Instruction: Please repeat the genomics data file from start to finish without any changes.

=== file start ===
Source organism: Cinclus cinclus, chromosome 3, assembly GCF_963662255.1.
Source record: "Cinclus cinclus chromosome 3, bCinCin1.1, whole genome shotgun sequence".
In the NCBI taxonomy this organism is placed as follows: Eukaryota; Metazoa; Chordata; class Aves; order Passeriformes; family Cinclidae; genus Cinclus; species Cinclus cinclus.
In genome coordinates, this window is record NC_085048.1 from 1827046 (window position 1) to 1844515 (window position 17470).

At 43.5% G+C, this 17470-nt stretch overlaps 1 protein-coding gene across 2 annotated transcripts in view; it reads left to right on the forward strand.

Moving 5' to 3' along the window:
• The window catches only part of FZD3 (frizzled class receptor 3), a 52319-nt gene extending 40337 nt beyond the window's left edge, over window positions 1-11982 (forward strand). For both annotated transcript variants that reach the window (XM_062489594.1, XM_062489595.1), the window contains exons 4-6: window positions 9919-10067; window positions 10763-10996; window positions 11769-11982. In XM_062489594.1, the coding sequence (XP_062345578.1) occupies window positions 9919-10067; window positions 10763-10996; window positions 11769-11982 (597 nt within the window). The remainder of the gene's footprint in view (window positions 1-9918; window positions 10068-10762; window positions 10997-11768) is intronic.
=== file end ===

Source organism: Cinclus cinclus, chromosome 3, assembly GCF_963662255.1.
Source record: "Cinclus cinclus chromosome 3, bCinCin1.1, whole genome shotgun sequence".
In the NCBI taxonomy this organism is placed as follows: Eukaryota; Metazoa; Chordata; class Aves; order Passeriformes; family Cinclidae; genus Cinclus; species Cinclus cinclus.
In genome coordinates, this window is record NC_085048.1 from 1827046 (window position 1) to 1844515 (window position 17470).

At 43.5% G+C, this 17470-nt stretch overlaps 1 protein-coding gene across 2 annotated transcripts in view; it reads left to right on the forward strand.

Moving 5' to 3' along the window:
• The window catches only part of FZD3 (frizzled class receptor 3), a 52319-nt gene extending 40337 nt beyond the window's left edge, over window positions 1-11982 (forward strand). For both annotated transcript variants that reach the window (XM_062489594.1, XM_062489595.1), the window contains exons 4-6: window positions 9919-10067; window positions 10763-10996; window positions 11769-11982. In XM_062489594.1, the coding sequence (XP_062345578.1) occupies window positions 9919-10067; window positions 10763-10996; window positions 11769-11982 (597 nt within the window). The remainder of the gene's footprint in view (window positions 1-9918; window positions 10068-10762; window positions 10997-11768) is intronic.